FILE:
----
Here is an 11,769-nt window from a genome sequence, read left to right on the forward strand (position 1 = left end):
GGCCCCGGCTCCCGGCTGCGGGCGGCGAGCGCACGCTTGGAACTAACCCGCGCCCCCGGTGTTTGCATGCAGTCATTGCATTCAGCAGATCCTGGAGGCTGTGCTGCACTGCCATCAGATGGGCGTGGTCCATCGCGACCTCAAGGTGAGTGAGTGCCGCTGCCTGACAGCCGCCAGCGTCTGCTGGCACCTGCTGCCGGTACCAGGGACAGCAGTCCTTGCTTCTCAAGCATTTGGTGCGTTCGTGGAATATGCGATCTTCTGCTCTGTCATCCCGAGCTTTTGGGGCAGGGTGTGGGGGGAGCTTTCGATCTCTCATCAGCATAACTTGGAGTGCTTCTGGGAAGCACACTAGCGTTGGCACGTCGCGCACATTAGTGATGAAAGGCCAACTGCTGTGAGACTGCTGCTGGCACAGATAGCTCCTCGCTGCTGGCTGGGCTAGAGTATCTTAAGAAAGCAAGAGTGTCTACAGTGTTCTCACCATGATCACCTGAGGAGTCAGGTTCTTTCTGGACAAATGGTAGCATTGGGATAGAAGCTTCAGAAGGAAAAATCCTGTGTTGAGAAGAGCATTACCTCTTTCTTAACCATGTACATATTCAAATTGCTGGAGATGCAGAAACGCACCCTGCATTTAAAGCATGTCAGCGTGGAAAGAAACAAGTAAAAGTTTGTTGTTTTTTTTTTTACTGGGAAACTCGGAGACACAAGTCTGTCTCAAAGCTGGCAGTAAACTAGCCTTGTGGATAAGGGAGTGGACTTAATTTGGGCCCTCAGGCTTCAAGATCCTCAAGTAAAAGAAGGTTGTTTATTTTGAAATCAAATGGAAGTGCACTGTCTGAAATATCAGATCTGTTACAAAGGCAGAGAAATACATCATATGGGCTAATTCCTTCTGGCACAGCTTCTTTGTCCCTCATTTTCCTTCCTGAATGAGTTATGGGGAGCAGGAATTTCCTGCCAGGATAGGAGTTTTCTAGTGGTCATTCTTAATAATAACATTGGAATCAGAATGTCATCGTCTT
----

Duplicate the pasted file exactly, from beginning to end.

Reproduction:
Here is an 11,769-nt window from a genome sequence, read left to right on the forward strand (position 1 = left end):
GGCCCCGGCTCCCGGCTGCGGGCGGCGAGCGCACGCTTGGAACTAACCCGCGCCCCCGGTGTTTGCATGCAGTCATTGCATTCAGCAGATCCTGGAGGCTGTGCTGCACTGCCATCAGATGGGCGTGGTCCATCGCGACCTCAAGGTGAGTGAGTGCCGCTGCCTGACAGCCGCCAGCGTCTGCTGGCACCTGCTGCCGGTACCAGGGACAGCAGTCCTTGCTTCTCAAGCATTTGGTGCGTTCGTGGAATATGCGATCTTCTGCTCTGTCATCCCGAGCTTTTGGGGCAGGGTGTGGGGGGAGCTTTCGATCTCTCATCAGCATAACTTGGAGTGCTTCTGGGAAGCACACTAGCGTTGGCACGTCGCGCACATTAGTGATGAAAGGCCAACTGCTGTGAGACTGCTGCTGGCACAGATAGCTCCTCGCTGCTGGCTGGGCTAGAGTATCTTAAGAAAGCAAGAGTGTCTACAGTGTTCTCACCATGATCACCTGAGGAGTCAGGTTCTTTCTGGACAAATGGTAGCATTGGGATAGAAGCTTCAGAAGGAAAAATCCTGTGTTGAGAAGAGCATTACCTCTTTCTTAACCATGTACATATTCAAATTGCTGGAGATGCAGAAACGCACCCTGCATTTAAAGCATGTCAGCGTGGAAAGAAACAAGTAAAAGTTTGTTGTTTTTTTTTTTACTGGGAAACTCGGAGACACAAGTCTGTCTCAAAGCTGGCAGTAAACTAGCCTTGTGGATAAGGGAGTGGACTTAATTTGGGCCCTCAGGCTTCAAGATCCTCAAGTAAAAGAAGGTTGTTTATTTTGAAATCAAATGGAAGTGCACTGTCTGAAATATCAGATCTGTTACAAAGGCAGAGAAATACATCATATGGGCTAATTCCTTCTGGCACAGCTTCTTTGTCCCTCATTTTCCTTCCTGAATGAGTTATGGGGAGCAGGAATTTCCTGCCAGGATAGGAGTTTTCTAGTGGTCATTCTTAATAATAACATTGGAATCAGAATGTCATCGTCTT